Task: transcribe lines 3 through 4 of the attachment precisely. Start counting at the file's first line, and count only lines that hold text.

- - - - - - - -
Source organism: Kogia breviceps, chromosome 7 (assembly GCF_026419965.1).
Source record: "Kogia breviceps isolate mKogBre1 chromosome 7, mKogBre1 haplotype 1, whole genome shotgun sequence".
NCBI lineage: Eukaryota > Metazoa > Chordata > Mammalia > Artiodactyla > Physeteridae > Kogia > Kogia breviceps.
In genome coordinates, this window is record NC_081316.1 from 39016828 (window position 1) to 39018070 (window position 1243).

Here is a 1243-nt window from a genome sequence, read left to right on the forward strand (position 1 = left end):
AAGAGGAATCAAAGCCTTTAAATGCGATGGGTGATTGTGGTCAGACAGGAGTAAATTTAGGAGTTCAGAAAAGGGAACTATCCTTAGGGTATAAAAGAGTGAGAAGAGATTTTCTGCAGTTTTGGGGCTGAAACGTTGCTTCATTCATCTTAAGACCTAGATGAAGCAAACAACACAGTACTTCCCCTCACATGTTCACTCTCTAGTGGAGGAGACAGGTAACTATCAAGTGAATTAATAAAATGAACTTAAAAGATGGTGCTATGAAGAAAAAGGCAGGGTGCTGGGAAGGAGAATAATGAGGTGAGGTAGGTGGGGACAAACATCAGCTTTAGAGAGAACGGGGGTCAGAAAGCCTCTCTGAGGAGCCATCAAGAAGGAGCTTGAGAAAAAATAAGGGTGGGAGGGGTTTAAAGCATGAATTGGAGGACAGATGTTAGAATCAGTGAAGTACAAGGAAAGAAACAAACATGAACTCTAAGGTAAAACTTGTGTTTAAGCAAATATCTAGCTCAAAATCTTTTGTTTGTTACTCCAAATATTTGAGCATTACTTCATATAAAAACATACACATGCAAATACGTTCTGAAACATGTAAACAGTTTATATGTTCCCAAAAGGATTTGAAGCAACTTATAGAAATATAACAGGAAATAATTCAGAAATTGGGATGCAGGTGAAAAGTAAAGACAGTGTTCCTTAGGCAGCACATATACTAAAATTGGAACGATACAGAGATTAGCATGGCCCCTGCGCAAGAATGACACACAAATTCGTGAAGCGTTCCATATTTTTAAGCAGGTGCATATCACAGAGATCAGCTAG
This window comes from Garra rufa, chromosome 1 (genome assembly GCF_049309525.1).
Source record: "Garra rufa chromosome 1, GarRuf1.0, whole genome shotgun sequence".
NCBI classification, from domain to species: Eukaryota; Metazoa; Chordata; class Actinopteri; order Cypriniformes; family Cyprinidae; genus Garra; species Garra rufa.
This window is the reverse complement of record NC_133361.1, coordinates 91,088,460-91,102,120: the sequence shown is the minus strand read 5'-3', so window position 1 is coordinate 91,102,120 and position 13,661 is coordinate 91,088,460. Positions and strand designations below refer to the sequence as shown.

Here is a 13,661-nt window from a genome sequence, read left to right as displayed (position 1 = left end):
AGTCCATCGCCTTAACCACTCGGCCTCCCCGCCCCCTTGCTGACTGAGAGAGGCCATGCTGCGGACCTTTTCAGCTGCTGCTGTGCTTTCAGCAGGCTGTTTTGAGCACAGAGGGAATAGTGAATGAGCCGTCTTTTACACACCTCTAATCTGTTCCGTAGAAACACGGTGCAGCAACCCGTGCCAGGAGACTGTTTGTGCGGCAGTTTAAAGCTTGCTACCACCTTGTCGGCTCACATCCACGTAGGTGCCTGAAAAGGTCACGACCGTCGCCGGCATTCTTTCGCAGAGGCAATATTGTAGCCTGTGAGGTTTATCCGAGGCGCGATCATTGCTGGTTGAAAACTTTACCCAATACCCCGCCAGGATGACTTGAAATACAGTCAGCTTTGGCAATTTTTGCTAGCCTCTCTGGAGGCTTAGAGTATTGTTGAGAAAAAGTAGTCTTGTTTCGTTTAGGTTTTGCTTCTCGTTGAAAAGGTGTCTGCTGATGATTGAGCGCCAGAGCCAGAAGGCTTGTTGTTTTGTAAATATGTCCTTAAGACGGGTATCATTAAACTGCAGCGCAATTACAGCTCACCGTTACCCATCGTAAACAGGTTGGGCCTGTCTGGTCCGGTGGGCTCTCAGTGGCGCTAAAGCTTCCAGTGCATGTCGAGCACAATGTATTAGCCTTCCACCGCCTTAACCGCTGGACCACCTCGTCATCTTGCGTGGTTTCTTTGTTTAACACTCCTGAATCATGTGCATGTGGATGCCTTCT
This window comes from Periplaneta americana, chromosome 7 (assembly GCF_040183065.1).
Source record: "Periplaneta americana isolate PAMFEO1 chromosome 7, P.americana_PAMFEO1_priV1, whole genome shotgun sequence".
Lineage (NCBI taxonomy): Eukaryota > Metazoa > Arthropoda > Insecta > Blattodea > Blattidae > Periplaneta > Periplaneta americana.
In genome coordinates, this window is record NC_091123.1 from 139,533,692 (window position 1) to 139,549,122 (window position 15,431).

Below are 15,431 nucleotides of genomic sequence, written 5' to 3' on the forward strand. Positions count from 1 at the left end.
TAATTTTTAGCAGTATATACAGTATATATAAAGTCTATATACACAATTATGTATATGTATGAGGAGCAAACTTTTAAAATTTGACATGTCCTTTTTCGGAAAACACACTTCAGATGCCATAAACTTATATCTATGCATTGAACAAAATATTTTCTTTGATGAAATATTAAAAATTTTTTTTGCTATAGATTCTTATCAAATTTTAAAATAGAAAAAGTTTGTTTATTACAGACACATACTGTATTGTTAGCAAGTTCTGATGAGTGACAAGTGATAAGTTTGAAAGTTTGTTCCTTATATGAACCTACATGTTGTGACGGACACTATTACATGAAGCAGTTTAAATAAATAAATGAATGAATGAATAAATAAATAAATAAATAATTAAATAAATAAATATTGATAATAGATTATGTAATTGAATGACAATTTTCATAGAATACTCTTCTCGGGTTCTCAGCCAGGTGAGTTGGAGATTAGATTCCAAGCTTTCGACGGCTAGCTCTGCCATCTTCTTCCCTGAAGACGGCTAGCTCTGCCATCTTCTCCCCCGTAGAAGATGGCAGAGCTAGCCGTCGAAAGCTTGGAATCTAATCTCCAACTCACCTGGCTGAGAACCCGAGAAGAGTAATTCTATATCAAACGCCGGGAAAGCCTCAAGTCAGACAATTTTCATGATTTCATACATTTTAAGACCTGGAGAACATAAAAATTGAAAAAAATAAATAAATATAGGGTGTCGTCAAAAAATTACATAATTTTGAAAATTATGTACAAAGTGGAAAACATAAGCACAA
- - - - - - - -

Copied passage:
NCBI lineage: Eukaryota > Metazoa > Chordata > Mammalia > Artiodactyla > Physeteridae > Kogia > Kogia breviceps.
In genome coordinates, this window is record NC_081316.1 from 39016828 (window position 1) to 39018070 (window position 1243).